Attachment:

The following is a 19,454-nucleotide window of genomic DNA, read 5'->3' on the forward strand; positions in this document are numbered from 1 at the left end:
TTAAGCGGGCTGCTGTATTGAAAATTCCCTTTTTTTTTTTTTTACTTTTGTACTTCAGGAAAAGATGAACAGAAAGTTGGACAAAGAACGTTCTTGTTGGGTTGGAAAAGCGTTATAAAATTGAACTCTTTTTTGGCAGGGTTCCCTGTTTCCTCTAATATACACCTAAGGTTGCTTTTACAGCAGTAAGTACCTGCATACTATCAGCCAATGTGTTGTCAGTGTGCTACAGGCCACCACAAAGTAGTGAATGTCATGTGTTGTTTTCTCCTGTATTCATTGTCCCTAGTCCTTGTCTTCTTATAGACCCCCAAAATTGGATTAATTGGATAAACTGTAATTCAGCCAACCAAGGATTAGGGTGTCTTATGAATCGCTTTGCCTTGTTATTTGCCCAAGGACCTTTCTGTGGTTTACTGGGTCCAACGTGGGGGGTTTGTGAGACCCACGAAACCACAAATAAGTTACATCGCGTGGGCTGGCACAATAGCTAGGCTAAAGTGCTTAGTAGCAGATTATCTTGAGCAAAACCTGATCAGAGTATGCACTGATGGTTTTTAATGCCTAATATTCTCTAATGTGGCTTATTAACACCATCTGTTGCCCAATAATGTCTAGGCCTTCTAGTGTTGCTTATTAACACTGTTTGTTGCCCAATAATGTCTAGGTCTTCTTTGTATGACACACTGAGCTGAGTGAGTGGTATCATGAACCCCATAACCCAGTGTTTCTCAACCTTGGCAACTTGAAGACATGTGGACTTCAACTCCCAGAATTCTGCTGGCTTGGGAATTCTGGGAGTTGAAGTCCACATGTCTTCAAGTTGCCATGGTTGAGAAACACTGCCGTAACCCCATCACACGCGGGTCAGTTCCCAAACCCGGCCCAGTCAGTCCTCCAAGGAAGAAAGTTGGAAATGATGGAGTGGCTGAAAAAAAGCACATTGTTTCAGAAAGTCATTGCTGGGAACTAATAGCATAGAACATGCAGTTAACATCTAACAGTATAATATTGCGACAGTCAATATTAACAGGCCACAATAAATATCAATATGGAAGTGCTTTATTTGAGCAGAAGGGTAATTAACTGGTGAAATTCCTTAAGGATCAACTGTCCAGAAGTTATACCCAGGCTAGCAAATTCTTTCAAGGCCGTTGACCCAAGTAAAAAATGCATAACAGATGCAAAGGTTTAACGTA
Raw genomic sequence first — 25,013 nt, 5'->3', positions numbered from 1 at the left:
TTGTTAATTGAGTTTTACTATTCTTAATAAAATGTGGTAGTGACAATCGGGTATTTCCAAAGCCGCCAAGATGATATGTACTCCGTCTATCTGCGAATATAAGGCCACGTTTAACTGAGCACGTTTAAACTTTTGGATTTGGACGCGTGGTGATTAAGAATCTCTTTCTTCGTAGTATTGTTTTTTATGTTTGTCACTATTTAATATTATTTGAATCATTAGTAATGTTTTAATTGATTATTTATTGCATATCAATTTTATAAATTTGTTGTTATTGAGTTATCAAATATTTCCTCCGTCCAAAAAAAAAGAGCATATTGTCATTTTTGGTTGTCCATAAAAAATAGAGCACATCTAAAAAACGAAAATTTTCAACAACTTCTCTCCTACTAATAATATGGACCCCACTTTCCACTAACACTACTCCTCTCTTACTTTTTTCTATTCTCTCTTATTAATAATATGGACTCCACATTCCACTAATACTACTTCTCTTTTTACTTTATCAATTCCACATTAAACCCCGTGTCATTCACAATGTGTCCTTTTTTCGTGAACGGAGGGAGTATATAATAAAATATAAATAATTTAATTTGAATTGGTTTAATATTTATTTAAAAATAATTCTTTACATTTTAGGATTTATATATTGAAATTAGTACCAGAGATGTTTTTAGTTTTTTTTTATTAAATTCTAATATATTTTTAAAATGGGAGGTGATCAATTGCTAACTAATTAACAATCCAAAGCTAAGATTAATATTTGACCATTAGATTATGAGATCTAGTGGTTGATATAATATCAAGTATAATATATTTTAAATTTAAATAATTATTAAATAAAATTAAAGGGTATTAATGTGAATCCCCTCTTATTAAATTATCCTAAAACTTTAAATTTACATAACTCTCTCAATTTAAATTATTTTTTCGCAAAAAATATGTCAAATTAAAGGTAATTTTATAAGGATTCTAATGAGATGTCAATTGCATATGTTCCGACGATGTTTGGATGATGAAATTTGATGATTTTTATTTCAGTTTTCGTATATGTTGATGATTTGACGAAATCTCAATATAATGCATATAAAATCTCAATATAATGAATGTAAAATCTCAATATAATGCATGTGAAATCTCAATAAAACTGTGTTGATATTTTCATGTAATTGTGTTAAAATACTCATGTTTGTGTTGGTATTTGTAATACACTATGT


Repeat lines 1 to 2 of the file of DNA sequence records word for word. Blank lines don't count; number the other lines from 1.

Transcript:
The following is a 19,454-nucleotide window of genomic DNA, read 5'->3' on the forward strand; positions in this document are numbered from 1 at the left end:
TTAAGCGGGCTGCTGTATTGAAAATTCCCTTTTTTTTTTTTTTACTTTTGTACTTCAGGAAAAGATGAACAGAAAGTTGGACAAAGAACGTTCTTGTTGGGTTGGAAAAGCGTTATAAAATTGAACTCTTTTTTGGCAGGGTTCCCTGTTTCCTCTAATATACACCTAAGGTTGCTTTTACAGCAGTAAGTACCTGCATACTATCAGCCAATGTGTTGTCAGTGTGCTACAGGCCACCACAAAGTAGTGAATGTCATGTGTTGTTTTCTCCTGTATTCATTGTCCCTAGTCCTTGTCTTCTTATAGACCCCCAAAATTGGATTAATTGGATAAACTGTAATTCAGCCAACCAAGGATTAGGGTGTCTTATGAATCGCTTTGCCTTGTTATTTGCCCAAGGACCTTTCTGTGGTTTACTGGGTCCAACGTGGGGGGTTTGTGAGACCCACGAAACCACAAATAAGTTACATCGCGTGGGCTGGCACAATAGCTAGGCTAAAGTGCTTAGTAGCAGATTATCTTGAGCAAAACCTGATCAGAGTATGCACTGATGGTTTTTAATGCCTAATATTCTCTAATGTGGCTTATTAACACCATCTGTTGCCCAATAATGTCTAGGCCTTCTAGTGTTGCTTATTAACACTGTTTGTTGCCCAATAATGTCTAGGTCTTCTTTGTATGACACACTGAGCTGAGTGAGTGGTATCATGAACCCCATAACCCAGTGTTTCTCAACCTTGGCAACTTGAAGACATGTGGACTTCAACTCCCAGAATTCTGCTGGCTTGGGAATTCTGGGAGTTGAAGTCCACATGTCTTCAAGTTGCCATGGTTGAGAAACACTGCCGTAACCCCATCACACGCGGGTCAGTTCCCAAACCCGGCCCAGTCAGTCCTCCAAGGAAGAAAGTTGGAAATGATGGAGTGGCTGAAAAAAAGCACATTGTTTCAGAAAGTCATTGCTGGGAACTAATAGCATAGAACATGCAGTTAACATCTAACAGTATAATATTGCGACAGTCAATATTAACAGGCCACAATAAATATCAATATGGAAGTGCTTTATTTGAGCAGAAGGGTAATTAACTGGTGAAATTCCTTAAGGATCAACTGTCCAGAAGTTATACCCAGGCTAGCAAATTCTTTCAAGGCCGTTGACCCAAGTAAAAAATGCATAACAGATGCAAAGGTTTAACGTA